What is a Nurse Practitioner?

What is a Nurse Practitioner?

A Nurse Practitioner is a registered nurse (RN) who has additional education and training in a specialty area such as family practice or pediatrics. Pediatric and family practice NPs can provide regular health care for kids.

Nurse Practitioners (also referred to as advanced practice nurses, or APNs) have a master’s degree in nursing (MS or MSN) and board certification in their specialty. For example, a pediatric NP has advanced education, skills and training in caring for infants, children and teens.

Nurse Practitioners follow the rules and regulations of the Nurse Practice Act of the state where they work. Most Nurse Practitioners are also accredited with a national certification board.

A Nurse Practitioner who specializes in pediatrics can:

  • Document health history and perform a physical exam
  • Plan a child’s care with parents and the child’s health care team
  • Perform some tests and procedures
  • Answer questions about health problems
  • Treat common childhood illnesses
  • Assist with management of chronic illnesses
  • Change the plan of care with a child’s doctor as needed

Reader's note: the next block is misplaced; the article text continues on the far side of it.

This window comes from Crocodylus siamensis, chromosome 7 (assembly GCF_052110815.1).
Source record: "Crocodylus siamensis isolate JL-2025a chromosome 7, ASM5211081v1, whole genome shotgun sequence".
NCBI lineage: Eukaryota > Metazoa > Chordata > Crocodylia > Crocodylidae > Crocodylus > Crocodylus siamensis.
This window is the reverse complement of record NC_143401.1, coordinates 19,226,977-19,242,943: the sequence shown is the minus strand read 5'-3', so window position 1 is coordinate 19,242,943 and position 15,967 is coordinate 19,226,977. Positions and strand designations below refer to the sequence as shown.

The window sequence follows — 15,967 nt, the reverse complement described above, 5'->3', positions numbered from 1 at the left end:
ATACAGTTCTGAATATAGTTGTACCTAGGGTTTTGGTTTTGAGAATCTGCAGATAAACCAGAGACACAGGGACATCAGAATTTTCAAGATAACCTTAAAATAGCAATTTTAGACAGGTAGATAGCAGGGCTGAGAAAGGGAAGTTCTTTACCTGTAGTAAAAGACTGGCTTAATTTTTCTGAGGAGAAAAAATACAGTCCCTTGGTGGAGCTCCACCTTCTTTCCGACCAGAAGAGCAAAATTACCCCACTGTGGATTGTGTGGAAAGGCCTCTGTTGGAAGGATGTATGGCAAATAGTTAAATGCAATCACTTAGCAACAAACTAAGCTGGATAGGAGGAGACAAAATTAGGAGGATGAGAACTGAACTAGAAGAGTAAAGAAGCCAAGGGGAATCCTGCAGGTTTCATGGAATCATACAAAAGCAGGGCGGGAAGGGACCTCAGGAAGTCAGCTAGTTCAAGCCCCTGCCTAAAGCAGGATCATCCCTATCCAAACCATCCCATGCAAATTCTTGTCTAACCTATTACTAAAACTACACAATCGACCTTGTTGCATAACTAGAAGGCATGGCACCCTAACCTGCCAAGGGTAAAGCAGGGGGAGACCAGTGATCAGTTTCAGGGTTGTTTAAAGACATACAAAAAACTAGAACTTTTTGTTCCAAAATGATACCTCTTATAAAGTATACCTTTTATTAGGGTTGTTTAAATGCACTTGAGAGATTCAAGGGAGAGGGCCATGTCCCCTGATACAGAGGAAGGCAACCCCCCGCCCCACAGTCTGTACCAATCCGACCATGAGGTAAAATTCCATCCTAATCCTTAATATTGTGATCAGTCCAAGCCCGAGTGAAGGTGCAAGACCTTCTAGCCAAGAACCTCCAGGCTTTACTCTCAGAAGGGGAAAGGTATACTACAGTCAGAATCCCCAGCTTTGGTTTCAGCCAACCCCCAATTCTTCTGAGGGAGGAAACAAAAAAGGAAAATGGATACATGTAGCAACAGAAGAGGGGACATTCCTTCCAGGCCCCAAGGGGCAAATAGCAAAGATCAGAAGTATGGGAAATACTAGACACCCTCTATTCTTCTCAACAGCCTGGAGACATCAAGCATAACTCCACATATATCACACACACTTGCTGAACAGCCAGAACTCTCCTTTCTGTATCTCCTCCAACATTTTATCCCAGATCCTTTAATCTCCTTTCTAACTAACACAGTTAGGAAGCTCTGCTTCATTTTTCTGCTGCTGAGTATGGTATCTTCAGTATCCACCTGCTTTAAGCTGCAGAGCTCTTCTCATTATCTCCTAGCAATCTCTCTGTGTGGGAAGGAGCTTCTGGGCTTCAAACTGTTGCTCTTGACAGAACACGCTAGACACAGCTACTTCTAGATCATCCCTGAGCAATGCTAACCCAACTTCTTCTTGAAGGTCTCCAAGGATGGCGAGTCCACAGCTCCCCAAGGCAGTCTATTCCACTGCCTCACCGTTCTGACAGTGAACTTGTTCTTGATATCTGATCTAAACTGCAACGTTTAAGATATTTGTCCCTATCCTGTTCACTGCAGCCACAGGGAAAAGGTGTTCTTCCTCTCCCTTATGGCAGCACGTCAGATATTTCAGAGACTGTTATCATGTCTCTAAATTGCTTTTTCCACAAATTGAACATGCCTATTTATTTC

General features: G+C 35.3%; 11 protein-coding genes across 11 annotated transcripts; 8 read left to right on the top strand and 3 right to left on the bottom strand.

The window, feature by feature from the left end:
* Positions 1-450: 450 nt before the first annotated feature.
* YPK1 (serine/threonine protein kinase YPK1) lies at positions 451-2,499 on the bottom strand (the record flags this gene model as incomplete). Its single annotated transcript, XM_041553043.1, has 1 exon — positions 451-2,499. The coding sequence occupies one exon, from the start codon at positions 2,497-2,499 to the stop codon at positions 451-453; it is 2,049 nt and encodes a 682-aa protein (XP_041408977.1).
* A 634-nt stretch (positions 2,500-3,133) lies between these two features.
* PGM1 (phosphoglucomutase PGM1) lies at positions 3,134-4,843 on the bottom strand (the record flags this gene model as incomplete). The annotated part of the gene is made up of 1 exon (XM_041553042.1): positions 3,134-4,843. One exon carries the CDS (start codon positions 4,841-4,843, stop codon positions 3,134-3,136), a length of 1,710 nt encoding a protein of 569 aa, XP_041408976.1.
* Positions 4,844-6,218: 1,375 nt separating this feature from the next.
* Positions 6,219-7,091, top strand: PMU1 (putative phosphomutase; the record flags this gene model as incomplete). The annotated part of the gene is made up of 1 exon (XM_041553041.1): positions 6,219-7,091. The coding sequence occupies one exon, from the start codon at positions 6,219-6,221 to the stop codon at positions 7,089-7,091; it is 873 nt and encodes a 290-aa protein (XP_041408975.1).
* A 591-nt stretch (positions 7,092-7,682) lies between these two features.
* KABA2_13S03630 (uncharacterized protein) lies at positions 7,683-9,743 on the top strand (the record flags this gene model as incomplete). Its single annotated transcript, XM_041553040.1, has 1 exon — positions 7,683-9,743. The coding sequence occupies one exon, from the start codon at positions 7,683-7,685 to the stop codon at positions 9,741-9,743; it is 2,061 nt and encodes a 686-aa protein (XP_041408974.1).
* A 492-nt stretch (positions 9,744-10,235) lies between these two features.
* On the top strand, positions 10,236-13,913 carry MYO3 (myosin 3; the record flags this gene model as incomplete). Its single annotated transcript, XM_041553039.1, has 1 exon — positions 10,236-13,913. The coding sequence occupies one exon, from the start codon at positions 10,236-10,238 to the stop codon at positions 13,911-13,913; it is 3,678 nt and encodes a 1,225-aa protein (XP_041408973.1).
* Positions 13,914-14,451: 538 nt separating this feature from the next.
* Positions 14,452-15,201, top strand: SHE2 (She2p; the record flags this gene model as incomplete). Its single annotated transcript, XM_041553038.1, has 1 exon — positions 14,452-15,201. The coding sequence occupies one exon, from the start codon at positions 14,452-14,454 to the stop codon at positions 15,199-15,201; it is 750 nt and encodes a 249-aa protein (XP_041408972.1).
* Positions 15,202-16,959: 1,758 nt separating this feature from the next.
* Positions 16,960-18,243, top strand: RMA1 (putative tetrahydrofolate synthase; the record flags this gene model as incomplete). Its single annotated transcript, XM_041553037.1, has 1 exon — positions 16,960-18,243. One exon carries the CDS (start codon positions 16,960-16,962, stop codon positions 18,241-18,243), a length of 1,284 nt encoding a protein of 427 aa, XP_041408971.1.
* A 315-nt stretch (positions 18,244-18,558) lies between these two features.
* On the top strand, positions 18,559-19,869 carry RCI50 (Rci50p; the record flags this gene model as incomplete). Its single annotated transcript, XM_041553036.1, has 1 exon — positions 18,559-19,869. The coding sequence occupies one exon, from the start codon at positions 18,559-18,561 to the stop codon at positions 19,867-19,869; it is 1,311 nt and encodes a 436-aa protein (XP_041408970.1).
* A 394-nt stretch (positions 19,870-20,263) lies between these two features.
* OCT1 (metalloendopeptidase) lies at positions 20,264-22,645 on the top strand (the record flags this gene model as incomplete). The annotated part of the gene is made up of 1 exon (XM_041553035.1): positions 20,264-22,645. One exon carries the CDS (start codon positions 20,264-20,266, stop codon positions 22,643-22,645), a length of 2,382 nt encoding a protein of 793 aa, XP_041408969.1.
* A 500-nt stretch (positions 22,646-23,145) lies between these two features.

• Teach families about the effects of illness on a child’s growth and development
  • Teach kids about self-care and healthy lifestyle choices
  • Write prescriptions for most medications
  • Order medical tests
  • Teach other health care members and local groups about children’s health care
  • Provide referrals to other specialty providers or community resources

NPs and Doctors

Most NPs maintain close working relationships with doctors and consult them as needed. NPs are licensed in all 50 states and can dispense most medications.

Although doctors have additional training to help patients deal with complex medical problems, many people feel that NPs spend more time with their patients. Experts who study NPs report that their training emphasizes disease prevention, reduction of health risks, and thorough patient education.

Like doctors, NPs are involved in more than just direct patient care. Many participate in education, research and legislative activities to improve the quality of health care in the United States.

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